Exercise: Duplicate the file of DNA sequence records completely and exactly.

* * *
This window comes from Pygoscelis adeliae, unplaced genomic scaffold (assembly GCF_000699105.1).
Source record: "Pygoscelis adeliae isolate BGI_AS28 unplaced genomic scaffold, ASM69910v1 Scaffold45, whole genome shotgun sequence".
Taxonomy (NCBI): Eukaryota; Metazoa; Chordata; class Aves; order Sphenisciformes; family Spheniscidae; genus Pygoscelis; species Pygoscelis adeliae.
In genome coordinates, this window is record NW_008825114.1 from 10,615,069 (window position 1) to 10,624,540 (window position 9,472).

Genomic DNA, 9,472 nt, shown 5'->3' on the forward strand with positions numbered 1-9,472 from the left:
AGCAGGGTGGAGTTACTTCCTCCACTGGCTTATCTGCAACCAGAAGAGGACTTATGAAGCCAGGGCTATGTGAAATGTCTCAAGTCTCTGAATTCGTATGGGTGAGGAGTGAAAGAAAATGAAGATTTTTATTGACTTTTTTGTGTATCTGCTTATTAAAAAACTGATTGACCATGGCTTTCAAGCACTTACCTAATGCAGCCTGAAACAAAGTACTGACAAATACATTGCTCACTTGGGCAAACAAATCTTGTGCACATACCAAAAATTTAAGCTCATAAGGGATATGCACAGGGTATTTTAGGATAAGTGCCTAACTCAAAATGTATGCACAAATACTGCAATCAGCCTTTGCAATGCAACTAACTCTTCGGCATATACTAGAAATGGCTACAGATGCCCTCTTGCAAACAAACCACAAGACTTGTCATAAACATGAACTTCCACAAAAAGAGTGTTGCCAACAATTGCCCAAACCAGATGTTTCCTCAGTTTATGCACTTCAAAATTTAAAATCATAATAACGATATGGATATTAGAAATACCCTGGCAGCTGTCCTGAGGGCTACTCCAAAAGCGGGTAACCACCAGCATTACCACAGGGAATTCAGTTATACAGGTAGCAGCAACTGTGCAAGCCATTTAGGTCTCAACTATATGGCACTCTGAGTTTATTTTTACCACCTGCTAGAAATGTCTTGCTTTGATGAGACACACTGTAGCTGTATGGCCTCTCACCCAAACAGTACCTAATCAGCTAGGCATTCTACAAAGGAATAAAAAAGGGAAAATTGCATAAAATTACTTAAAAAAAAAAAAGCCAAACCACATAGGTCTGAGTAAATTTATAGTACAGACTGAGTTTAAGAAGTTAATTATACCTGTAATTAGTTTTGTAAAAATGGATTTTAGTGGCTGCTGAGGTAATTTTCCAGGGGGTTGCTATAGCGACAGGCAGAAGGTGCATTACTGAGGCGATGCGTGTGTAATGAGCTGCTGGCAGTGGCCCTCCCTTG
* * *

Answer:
This window comes from Pygoscelis adeliae, unplaced genomic scaffold (assembly GCF_000699105.1).
Source record: "Pygoscelis adeliae isolate BGI_AS28 unplaced genomic scaffold, ASM69910v1 Scaffold45, whole genome shotgun sequence".
Taxonomy (NCBI): Eukaryota; Metazoa; Chordata; class Aves; order Sphenisciformes; family Spheniscidae; genus Pygoscelis; species Pygoscelis adeliae.
In genome coordinates, this window is record NW_008825114.1 from 10,615,069 (window position 1) to 10,624,540 (window position 9,472).

Genomic DNA, 9,472 nt, shown 5'->3' on the forward strand with positions numbered 1-9,472 from the left:
AGCAGGGTGGAGTTACTTCCTCCACTGGCTTATCTGCAACCAGAAGAGGACTTATGAAGCCAGGGCTATGTGAAATGTCTCAAGTCTCTGAATTCGTATGGGTGAGGAGTGAAAGAAAATGAAGATTTTTATTGACTTTTTTGTGTATCTGCTTATTAAAAAACTGATTGACCATGGCTTTCAAGCACTTACCTAATGCAGCCTGAAACAAAGTACTGACAAATACATTGCTCACTTGGGCAAACAAATCTTGTGCACATACCAAAAATTTAAGCTCATAAGGGATATGCACAGGGTATTTTAGGATAAGTGCCTAACTCAAAATGTATGCACAAATACTGCAATCAGCCTTTGCAATGCAACTAACTCTTCGGCATATACTAGAAATGGCTACAGATGCCCTCTTGCAAACAAACCACAAGACTTGTCATAAACATGAACTTCCACAAAAAGAGTGTTGCCAACAATTGCCCAAACCAGATGTTTCCTCAGTTTATGCACTTCAAAATTTAAAATCATAATAACGATATGGATATTAGAAATACCCTGGCAGCTGTCCTGAGGGCTACTCCAAAAGCGGGTAACCACCAGCATTACCACAGGGAATTCAGTTATACAGGTAGCAGCAACTGTGCAAGCCATTTAGGTCTCAACTATATGGCACTCTGAGTTTATTTTTACCACCTGCTAGAAATGTCTTGCTTTGATGAGACACACTGTAGCTGTATGGCCTCTCACCCAAACAGTACCTAATCAGCTAGGCATTCTACAAAGGAATAAAAAAGGGAAAATTGCATAAAATTACTTAAAAAAAAAAAAGCCAAACCACATAGGTCTGAGTAAATTTATAGTACAGACTGAGTTTAAGAAGTTAATTATACCTGTAATTAGTTTTGTAAAAATGGATTTTAGTGGCTGCTGAGGTAATTTTCCAGGGGGTTGCTATAGCGACAGGCAGAAGGTGCATTACTGAGGCGATGCGTGTGTAATGAGCTGCTGGCAGTGGCCCTCCCTTG